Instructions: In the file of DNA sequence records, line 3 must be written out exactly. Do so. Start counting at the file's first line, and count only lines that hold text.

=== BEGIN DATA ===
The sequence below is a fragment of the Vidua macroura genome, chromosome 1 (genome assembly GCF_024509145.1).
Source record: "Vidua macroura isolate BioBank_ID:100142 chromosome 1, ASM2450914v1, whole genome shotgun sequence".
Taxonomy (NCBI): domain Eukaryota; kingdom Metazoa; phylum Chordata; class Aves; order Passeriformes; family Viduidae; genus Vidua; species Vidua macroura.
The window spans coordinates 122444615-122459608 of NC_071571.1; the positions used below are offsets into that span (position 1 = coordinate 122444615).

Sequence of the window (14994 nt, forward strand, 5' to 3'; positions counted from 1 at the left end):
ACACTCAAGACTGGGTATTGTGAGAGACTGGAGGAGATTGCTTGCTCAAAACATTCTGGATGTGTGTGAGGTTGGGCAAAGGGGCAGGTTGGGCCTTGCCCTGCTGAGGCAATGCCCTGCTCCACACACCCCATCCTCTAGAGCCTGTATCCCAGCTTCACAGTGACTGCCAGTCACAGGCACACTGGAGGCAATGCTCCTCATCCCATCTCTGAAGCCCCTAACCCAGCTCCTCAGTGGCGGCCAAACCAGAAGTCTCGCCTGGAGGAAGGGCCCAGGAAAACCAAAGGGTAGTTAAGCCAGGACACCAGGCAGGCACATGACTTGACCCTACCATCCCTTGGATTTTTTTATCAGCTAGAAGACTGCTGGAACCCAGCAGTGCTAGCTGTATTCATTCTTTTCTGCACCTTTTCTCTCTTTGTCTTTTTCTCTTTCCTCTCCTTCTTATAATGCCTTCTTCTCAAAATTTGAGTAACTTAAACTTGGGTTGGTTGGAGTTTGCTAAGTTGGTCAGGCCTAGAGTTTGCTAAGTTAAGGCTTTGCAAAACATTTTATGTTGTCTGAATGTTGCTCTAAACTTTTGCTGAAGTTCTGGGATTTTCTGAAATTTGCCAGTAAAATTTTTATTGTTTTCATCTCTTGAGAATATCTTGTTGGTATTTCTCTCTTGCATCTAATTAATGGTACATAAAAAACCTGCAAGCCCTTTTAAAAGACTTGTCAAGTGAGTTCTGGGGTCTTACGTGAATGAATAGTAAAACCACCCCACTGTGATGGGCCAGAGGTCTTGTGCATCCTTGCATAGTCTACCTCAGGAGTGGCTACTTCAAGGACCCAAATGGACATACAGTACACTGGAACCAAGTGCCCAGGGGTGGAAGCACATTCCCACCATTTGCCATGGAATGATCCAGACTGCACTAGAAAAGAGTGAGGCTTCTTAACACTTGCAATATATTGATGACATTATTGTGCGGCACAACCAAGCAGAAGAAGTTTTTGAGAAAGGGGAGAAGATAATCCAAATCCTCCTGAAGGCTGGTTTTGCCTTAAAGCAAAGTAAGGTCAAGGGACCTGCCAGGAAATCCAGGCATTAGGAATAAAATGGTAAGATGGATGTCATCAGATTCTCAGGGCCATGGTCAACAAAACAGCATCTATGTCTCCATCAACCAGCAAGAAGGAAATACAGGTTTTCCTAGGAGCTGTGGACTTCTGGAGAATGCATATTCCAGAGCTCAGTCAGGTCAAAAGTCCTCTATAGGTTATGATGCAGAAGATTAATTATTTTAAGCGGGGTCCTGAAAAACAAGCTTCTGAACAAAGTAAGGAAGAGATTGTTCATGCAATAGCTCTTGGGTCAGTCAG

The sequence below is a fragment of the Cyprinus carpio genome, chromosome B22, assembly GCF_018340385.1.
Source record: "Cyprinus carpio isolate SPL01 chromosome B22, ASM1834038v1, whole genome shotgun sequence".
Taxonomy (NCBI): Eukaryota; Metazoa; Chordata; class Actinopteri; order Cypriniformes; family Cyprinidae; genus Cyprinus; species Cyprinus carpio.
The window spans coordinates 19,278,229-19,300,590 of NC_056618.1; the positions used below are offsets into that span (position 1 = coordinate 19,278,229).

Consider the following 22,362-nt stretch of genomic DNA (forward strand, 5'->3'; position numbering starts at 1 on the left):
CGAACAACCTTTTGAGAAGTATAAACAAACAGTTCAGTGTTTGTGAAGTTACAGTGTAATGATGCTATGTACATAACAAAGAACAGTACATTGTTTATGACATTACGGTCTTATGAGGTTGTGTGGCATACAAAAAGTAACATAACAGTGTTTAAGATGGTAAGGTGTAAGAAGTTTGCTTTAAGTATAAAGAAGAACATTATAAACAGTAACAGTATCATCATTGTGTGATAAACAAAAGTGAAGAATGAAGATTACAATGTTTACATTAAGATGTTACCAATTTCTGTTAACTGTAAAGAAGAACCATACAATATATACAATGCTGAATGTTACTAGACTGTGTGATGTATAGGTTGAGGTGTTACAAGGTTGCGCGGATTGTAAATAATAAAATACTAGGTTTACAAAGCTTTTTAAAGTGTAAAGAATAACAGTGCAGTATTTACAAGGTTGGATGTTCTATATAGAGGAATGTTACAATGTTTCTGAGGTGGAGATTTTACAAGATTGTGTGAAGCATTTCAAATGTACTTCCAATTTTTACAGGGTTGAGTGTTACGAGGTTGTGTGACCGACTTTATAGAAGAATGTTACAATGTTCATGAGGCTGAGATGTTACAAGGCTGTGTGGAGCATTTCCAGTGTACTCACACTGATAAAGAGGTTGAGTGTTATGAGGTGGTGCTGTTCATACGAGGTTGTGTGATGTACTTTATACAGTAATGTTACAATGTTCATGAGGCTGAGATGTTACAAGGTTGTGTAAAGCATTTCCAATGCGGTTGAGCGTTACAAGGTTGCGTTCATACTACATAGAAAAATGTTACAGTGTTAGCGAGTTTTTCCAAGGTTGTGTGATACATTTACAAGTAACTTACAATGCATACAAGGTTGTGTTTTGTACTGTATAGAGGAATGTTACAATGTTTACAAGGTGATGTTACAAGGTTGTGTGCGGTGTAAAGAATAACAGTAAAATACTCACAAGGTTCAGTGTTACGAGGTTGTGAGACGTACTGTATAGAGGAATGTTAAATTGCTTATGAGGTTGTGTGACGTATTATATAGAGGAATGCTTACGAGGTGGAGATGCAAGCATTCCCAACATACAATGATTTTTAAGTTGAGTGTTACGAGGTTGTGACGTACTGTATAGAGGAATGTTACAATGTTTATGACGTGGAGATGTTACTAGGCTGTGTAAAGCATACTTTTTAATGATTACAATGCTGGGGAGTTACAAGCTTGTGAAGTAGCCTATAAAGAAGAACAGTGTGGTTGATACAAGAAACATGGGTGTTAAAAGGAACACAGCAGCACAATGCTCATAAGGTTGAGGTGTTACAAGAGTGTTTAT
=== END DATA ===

Taxonomy (NCBI): domain Eukaryota; kingdom Metazoa; phylum Chordata; class Aves; order Passeriformes; family Viduidae; genus Vidua; species Vidua macroura.